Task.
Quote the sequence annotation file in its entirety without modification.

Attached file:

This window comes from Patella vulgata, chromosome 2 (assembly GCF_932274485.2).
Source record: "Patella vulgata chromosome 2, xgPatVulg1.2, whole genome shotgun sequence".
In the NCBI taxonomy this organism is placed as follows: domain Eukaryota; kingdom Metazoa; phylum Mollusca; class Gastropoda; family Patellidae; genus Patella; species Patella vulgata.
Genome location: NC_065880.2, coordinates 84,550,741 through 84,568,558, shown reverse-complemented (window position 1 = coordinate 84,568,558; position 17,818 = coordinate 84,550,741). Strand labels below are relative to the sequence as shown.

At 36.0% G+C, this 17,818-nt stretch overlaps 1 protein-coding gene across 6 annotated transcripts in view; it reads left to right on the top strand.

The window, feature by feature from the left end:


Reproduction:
This window comes from Patella vulgata, chromosome 2 (assembly GCF_932274485.2).
Source record: "Patella vulgata chromosome 2, xgPatVulg1.2, whole genome shotgun sequence".
In the NCBI taxonomy this organism is placed as follows: domain Eukaryota; kingdom Metazoa; phylum Mollusca; class Gastropoda; family Patellidae; genus Patella; species Patella vulgata.
Genome location: NC_065880.2, coordinates 84,550,741 through 84,568,558, shown reverse-complemented (window position 1 = coordinate 84,568,558; position 17,818 = coordinate 84,550,741). Strand labels below are relative to the sequence as shown.

At 36.0% G+C, this 17,818-nt stretch overlaps 1 protein-coding gene across 6 annotated transcripts in view; it reads left to right on the top strand.

The window, feature by feature from the left end: